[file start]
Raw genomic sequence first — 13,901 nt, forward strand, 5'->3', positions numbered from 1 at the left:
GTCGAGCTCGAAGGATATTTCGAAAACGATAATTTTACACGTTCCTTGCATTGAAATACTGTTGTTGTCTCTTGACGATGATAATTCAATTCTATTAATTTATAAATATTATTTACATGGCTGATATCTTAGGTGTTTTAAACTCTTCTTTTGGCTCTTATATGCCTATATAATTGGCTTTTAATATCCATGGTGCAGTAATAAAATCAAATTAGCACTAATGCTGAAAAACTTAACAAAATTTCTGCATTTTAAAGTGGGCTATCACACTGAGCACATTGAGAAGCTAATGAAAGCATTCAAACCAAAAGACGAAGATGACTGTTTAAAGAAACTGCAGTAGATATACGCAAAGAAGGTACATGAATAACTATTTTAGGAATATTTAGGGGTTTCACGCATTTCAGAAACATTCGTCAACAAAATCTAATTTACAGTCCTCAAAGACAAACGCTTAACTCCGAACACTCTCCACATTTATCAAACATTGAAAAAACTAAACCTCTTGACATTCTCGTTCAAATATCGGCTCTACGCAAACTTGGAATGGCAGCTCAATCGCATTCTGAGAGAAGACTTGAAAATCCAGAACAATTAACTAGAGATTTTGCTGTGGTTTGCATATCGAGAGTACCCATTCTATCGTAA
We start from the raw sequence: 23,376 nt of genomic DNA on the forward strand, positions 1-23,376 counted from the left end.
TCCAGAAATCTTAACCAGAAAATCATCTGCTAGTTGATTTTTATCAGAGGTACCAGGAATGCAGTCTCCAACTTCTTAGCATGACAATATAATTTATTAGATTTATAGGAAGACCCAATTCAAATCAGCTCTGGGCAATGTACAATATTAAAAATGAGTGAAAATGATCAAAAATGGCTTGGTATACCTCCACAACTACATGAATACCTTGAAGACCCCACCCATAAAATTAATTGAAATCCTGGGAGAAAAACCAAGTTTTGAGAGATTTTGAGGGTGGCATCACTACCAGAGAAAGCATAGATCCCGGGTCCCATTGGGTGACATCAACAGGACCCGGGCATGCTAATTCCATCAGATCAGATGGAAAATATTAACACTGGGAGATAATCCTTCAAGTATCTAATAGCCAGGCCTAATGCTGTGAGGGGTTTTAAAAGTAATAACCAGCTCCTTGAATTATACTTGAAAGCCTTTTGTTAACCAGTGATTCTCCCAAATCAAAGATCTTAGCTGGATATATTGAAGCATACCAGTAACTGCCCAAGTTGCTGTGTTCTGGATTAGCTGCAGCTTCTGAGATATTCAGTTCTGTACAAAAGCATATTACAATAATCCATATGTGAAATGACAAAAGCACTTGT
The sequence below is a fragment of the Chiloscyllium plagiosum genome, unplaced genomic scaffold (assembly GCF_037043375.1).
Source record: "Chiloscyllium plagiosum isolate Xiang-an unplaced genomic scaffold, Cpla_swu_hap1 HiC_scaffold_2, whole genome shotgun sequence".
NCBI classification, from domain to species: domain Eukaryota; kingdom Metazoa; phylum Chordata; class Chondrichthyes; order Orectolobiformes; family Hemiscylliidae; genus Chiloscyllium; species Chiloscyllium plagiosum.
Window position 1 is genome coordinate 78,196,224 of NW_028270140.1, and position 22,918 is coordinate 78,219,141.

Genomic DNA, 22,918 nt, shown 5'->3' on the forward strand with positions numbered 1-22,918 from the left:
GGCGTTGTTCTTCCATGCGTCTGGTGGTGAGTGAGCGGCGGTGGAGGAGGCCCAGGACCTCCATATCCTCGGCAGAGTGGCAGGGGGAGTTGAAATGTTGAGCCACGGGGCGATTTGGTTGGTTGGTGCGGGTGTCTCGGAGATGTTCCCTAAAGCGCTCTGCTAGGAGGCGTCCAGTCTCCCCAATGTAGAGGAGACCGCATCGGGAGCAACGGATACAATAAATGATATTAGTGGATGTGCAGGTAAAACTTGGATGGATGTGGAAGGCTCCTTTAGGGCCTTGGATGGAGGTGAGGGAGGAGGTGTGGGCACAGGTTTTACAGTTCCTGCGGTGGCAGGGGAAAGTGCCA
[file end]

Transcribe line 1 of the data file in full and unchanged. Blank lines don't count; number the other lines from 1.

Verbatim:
Raw genomic sequence first — 13,901 nt, forward strand, 5'->3', positions numbered from 1 at the left: